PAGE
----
The Southwestern United States is a grand palette of history, culture, and natural wonders as brilliant as the reds, oranges, and golds of the dramatic landscape itself. From canyons cut deep by raging rivers to pueblos in the highest reaches of steep sandstone cliffs, this land is a region of marvels which speak to the heritage of the American Southwest.
Below is a sampling, an itinerary from a trip of my own, of locations in Colorado, Utah, and Arizona. Integrated throughout are tips on cutting costs as well as lodging and dining recommendations along the way.
Flying into Denver
Denver International Airport marks the beginning of this trip. Depending on the season, you might want to camp most evenings to save a buck. Southwest Airlines offers two free checked bags, a carry on, and a personal item for each ticket purchased, which is a great way to save by packing all the camping supplies you might need. It is also a good idea to book a rental car in advance. While a car right from the airport might be convenient, you will save a few hundred dollars by taking the A Train from the airport to a rental service in downtown Denver. For convenience at the end of the trip, return the car to the station at the airport. Shuttles from the rental services here will take you right to your gate.
Denver Area Attractions
During our trip, we did not spend much time in the city itself - though, as with any city, there is plenty to see and do. We were able to stop at the Red Rocks Amphitheatre on our way out of town, and also visited Buffalo Bill's burial site at the top of Lookout Mountain. Other Denver area attractions include the Denver Botanic Gardens, Mount Evans, Coors Field, a number of museums, a zoo, and Dinosaur Ridge just west of the city.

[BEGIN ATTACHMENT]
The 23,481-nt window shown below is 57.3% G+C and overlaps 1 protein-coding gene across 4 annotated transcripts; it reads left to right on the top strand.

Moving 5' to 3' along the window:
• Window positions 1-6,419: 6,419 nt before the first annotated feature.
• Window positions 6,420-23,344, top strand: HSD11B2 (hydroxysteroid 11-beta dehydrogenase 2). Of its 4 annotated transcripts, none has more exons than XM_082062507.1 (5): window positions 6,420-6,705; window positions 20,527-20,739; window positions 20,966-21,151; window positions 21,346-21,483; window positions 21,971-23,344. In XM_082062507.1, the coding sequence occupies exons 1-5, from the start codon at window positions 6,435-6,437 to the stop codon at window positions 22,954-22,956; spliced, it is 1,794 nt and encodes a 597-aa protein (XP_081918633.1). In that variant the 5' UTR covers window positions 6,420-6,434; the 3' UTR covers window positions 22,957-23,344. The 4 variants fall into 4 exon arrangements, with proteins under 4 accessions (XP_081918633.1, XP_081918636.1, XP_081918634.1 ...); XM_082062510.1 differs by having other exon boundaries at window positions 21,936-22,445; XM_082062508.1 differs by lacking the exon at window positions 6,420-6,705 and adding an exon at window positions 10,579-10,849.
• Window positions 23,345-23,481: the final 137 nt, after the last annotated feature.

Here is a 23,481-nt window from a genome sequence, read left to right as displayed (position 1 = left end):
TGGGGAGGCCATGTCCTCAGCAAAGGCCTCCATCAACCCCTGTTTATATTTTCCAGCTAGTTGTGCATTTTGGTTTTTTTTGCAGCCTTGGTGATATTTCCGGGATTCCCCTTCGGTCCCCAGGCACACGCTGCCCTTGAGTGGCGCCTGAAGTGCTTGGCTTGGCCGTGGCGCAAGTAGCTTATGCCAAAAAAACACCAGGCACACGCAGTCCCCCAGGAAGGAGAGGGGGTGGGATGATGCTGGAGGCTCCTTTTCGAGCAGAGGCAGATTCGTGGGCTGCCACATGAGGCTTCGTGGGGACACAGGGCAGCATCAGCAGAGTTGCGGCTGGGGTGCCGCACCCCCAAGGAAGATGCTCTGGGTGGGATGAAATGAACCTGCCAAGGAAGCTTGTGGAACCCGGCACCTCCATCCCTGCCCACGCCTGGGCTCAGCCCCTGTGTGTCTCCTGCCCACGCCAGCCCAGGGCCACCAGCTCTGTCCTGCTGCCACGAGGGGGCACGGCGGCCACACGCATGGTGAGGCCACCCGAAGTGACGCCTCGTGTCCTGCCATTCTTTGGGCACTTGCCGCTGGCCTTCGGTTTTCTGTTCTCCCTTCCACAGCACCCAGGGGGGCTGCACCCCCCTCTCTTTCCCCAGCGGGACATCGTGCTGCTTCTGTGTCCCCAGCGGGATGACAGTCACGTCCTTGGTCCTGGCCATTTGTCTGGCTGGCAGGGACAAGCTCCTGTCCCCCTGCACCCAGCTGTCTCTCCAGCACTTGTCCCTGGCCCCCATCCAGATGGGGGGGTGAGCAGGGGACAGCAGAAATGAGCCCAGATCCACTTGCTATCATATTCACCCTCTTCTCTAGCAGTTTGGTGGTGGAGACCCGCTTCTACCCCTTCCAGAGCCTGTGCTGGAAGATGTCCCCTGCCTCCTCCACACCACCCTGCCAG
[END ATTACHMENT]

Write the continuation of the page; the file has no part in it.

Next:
Colorado National Monument
From Denver, make your way to Grand Junction, Colorado, the main hub located just outside of Colorado National Monument. A smaller Grand Canyon without the crowds, the monument is perhaps best known for its monoliths and hoodoo rock formations. Traveling along Rim Rock Drive and stopping at some of the scenic overlooks will give you a good sense of the park's quiet but breathtaking beauty. You might even catch some bighorn sheep wandering the cliffs, or climbers ascending the face of Independence Monument.
Canyonlands National Park and Arches National Park
Canyonlands and Arches are about a 2 to 2.5-hour drive from Colorado National Monument. The town nearest to these two parks is Moab, Utah.
As far as Arches goes
, the park is famed for what else but its mammoth arches! The La Sal Mountains offer a unique snow-capped backdrop to the dry sandstone formations, with names like the Three Gossips, Sheep Rock, Fiery Furnace, and Devils Garden. If you only have a few hours, take the scenic drive up to the Delicate Arch Viewpoints, then visit the Windows Section on your way out to explore Double Arch, Turret Arch, and the North and South Window.